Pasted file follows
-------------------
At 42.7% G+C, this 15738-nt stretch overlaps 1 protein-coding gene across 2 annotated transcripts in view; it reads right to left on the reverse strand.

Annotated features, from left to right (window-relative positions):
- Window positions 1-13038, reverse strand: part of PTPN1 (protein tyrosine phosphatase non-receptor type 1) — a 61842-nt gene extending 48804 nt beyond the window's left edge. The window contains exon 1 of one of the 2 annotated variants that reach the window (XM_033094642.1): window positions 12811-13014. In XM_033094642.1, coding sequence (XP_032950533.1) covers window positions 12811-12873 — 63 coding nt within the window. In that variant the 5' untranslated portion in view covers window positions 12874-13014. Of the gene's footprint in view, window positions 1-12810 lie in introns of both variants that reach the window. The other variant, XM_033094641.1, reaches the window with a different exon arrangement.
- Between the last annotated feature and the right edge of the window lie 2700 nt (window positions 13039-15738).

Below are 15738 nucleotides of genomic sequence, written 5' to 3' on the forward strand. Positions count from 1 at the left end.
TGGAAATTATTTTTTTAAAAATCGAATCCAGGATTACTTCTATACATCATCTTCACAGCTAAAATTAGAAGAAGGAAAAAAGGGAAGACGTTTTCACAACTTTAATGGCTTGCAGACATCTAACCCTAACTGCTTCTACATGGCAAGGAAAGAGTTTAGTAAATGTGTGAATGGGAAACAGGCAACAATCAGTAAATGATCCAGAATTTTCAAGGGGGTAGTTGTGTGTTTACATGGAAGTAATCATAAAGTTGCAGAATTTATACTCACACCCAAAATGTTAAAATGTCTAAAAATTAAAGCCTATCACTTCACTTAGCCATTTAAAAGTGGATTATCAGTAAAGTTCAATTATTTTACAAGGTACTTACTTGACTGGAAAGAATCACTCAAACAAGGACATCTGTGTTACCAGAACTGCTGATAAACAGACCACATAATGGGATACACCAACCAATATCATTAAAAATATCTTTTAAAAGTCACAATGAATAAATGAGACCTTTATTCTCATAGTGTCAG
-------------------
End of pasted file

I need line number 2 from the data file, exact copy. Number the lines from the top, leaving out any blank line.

Annotated features, from left to right (window-relative positions):